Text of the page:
1. When you say the Bible teaches that we are saved by grace which is received through simple faith (Ephesians 2:8-9): I would correct you in saying that the Bible says through ‘Faith’, not ‘simple Faith’. If you want to add qualifiers to the word ‘Faith’, it would be better to stick with the biblical ones: E.g. “Faith working through Love” (Gal 5:6). Furthermore it is obviously not clear in this passage alone what the means of receiving this grace are, and what is meant by Faith (Faith is not just intellectual assent, it is a commitment to trust that can only be seen in the way you act: This is why to repeat myself, St Paul says that: “For in Christ Jesus neither circumcision nor uncircumcision has any value. The only thing that counts is faith expressing itself through love.” Gal 5:6).

  1. Ephesians 2:102 Corinthians 5:17 do emphasize the change of heart as a result of salvation, but these two verses don’t mean that you automatically become perfect at your new birth. Yes the dispositions of your heart have changed, but this becomes concrete in your life through a lifelong process that is only made possible by the grace of God provided that you progressively put all your will to it by completely surrendering and completely trusting Him. That is why the same person who wrote these two verses you cited, also wrote to the Philippians “… continue to work out your salvation with fear and trembling,for it is God who works in you to will and to act in order to fulfil his good purpose” (Phil 2:12-13). God does most of it but we must cooperate but trusting and surrendering in the way we leave and act (with fear and trembling), not just mentally.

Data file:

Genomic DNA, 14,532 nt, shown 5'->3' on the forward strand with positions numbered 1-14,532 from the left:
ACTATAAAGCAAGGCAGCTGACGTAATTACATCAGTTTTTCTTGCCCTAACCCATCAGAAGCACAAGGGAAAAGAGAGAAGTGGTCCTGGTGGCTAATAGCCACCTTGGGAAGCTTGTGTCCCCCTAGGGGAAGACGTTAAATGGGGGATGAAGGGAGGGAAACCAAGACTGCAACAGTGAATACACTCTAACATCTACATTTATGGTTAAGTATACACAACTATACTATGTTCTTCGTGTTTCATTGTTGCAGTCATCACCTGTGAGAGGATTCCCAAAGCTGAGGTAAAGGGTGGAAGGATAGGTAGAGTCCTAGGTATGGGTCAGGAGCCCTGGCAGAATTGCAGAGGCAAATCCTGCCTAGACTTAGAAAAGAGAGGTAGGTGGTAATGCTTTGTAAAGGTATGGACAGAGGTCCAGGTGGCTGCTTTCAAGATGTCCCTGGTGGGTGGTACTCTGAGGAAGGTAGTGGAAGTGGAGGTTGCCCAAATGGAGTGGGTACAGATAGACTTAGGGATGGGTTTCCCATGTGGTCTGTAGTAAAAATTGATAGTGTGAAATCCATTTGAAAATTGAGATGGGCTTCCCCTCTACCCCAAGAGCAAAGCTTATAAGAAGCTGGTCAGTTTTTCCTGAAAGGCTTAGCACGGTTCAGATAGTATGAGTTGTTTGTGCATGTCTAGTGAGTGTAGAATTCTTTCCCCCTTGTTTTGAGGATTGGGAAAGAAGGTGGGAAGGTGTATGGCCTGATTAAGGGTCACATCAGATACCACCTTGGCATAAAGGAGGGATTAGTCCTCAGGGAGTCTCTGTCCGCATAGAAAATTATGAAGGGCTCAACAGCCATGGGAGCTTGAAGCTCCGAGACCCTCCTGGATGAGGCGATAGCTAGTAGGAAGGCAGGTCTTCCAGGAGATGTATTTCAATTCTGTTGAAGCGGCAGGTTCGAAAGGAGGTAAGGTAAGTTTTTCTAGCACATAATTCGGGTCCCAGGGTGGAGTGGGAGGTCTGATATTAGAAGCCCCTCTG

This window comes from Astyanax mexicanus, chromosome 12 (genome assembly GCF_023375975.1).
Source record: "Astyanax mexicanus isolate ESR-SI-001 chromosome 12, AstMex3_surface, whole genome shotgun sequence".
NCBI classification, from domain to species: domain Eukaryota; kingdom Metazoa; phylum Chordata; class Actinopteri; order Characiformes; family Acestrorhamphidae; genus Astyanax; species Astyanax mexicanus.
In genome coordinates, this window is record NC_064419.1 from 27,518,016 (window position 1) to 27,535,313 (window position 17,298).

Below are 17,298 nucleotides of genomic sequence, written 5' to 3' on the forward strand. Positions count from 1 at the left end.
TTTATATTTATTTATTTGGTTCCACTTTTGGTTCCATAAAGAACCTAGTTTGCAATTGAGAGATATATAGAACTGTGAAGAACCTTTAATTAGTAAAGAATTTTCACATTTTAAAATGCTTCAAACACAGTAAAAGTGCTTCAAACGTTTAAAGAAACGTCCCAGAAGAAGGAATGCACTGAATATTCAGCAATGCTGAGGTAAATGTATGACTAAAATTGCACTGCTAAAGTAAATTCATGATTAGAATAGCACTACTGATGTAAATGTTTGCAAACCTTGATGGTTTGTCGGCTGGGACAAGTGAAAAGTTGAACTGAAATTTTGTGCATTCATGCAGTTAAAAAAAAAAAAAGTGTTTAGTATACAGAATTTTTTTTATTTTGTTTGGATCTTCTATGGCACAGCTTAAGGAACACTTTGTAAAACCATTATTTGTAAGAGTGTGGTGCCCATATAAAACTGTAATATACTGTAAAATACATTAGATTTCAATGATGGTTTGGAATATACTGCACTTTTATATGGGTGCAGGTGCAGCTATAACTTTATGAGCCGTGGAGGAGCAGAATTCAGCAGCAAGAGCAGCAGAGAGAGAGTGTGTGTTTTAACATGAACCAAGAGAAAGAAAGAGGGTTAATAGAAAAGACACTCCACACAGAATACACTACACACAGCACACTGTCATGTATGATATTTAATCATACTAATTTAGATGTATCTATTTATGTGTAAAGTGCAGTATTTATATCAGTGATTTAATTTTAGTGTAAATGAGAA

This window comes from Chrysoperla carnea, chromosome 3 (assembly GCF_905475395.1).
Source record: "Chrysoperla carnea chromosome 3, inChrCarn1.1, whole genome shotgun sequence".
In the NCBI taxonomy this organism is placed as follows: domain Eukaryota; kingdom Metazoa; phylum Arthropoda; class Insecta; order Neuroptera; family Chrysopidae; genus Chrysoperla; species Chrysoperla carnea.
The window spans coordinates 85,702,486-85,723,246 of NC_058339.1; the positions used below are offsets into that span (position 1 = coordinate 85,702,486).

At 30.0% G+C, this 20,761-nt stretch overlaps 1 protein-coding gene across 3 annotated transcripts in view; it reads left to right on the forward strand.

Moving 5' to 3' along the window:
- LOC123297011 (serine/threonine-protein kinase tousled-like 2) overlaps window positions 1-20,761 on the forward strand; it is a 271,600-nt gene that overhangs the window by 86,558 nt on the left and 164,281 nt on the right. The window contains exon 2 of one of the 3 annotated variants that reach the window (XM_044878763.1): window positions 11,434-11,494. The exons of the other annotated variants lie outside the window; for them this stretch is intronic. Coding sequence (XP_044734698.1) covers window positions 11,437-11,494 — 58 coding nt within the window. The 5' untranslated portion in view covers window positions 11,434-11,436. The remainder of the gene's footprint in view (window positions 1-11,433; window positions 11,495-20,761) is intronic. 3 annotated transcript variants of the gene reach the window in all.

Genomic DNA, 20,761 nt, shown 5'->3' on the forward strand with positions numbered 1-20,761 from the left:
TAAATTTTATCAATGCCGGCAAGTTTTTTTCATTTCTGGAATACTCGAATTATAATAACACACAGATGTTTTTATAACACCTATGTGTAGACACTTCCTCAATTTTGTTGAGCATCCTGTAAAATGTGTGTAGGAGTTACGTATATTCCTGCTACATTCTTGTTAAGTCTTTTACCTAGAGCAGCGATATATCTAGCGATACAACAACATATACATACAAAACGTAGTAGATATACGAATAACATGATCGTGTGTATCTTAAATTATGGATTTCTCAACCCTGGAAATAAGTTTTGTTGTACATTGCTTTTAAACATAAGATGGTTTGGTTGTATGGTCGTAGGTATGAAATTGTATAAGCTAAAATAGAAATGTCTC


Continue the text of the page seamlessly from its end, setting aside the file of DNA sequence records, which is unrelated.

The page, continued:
1. Don’t confuse general mean given by Christ and his apostle as seen in the Bible (repentance, faith and baptism) with God’s power to save anybody in special circumstances, because of the Cross of Christ. Among those special circumstances we have the case of the Good thief who obviously didn’t have the time for baptism. This is why the term Baptism is quite broad in the catholic faith; there is what we call "baptism of desire" for instance. But it is undeniable that the general mean by which one enters the family of God according to the Bible, is through these three, even though the sovereign God that we serve is not limited by the means he gives us.